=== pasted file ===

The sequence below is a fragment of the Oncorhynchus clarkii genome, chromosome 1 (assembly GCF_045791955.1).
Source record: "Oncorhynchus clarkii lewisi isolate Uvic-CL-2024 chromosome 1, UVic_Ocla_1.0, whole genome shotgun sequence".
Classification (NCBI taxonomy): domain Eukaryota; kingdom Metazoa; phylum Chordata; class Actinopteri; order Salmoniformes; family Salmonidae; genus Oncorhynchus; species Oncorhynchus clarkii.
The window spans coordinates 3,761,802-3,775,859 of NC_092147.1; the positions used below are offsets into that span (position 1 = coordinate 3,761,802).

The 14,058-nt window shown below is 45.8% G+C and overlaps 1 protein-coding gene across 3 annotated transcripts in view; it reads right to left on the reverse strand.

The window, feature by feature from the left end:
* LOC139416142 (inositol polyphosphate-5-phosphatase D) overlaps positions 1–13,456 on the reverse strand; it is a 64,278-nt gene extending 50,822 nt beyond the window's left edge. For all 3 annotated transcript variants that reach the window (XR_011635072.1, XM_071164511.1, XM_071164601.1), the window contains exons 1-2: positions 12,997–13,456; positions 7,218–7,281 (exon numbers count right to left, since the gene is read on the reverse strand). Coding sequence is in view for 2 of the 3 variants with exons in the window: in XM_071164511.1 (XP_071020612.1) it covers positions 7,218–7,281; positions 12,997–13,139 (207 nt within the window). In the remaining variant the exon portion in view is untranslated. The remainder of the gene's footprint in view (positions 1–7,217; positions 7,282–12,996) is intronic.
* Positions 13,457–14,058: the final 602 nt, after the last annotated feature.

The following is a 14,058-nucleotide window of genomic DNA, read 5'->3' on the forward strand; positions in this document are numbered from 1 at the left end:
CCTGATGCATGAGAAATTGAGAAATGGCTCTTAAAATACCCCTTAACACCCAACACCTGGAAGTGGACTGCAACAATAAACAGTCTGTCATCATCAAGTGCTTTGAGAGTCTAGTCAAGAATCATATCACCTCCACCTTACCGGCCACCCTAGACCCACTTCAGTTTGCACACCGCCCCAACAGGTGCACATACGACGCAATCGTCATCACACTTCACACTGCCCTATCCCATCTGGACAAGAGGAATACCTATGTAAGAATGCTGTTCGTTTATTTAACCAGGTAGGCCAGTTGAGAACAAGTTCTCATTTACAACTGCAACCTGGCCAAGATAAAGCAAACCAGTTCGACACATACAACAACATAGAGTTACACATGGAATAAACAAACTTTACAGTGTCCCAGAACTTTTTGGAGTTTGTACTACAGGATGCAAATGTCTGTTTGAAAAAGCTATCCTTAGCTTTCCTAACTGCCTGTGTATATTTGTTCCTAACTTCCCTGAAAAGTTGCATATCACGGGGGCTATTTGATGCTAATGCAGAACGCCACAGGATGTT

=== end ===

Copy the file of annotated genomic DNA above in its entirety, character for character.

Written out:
The sequence below is a fragment of the Oncorhynchus clarkii genome, chromosome 1 (assembly GCF_045791955.1).
Source record: "Oncorhynchus clarkii lewisi isolate Uvic-CL-2024 chromosome 1, UVic_Ocla_1.0, whole genome shotgun sequence".
Classification (NCBI taxonomy): domain Eukaryota; kingdom Metazoa; phylum Chordata; class Actinopteri; order Salmoniformes; family Salmonidae; genus Oncorhynchus; species Oncorhynchus clarkii.
The window spans coordinates 3,761,802-3,775,859 of NC_092147.1; the positions used below are offsets into that span (position 1 = coordinate 3,761,802).

The 14,058-nt window shown below is 45.8% G+C and overlaps 1 protein-coding gene across 3 annotated transcripts in view; it reads right to left on the reverse strand.

The window, feature by feature from the left end:
* LOC139416142 (inositol polyphosphate-5-phosphatase D) overlaps positions 1–13,456 on the reverse strand; it is a 64,278-nt gene extending 50,822 nt beyond the window's left edge. For all 3 annotated transcript variants that reach the window (XR_011635072.1, XM_071164511.1, XM_071164601.1), the window contains exons 1-2: positions 12,997–13,456; positions 7,218–7,281 (exon numbers count right to left, since the gene is read on the reverse strand). Coding sequence is in view for 2 of the 3 variants with exons in the window: in XM_071164511.1 (XP_071020612.1) it covers positions 7,218–7,281; positions 12,997–13,139 (207 nt within the window). In the remaining variant the exon portion in view is untranslated. The remainder of the gene's footprint in view (positions 1–7,217; positions 7,282–12,996) is intronic.
* Positions 13,457–14,058: the final 602 nt, after the last annotated feature.

The following is a 14,058-nucleotide window of genomic DNA, read 5'->3' on the forward strand; positions in this document are numbered from 1 at the left end:
CCTGATGCATGAGAAATTGAGAAATGGCTCTTAAAATACCCCTTAACACCCAACACCTGGAAGTGGACTGCAACAATAAACAGTCTGTCATCATCAAGTGCTTTGAGAGTCTAGTCAAGAATCATATCACCTCCACCTTACCGGCCACCCTAGACCCACTTCAGTTTGCACACCGCCCCAACAGGTGCACATACGACGCAATCGTCATCACACTTCACACTGCCCTATCCCATCTGGACAAGAGGAATACCTATGTAAGAATGCTGTTCGTTTATTTAACCAGGTAGGCCAGTTGAGAACAAGTTCTCATTTACAACTGCAACCTGGCCAAGATAAAGCAAACCAGTTCGACACATACAACAACATAGAGTTACACATGGAATAAACAAACTTTACAGTGTCCCAGAACTTTTTGGAGTTTGTACTACAGGATGCAAATGTCTGTTTGAAAAAGCTATCCTTAGCTTTCCTAACTGCCTGTGTATATTTGTTCCTAACTTCCCTGAAAAGTTGCATATCACGGGGGCTATTTGATGCTAATGCAGAACGCCACAGGATGTT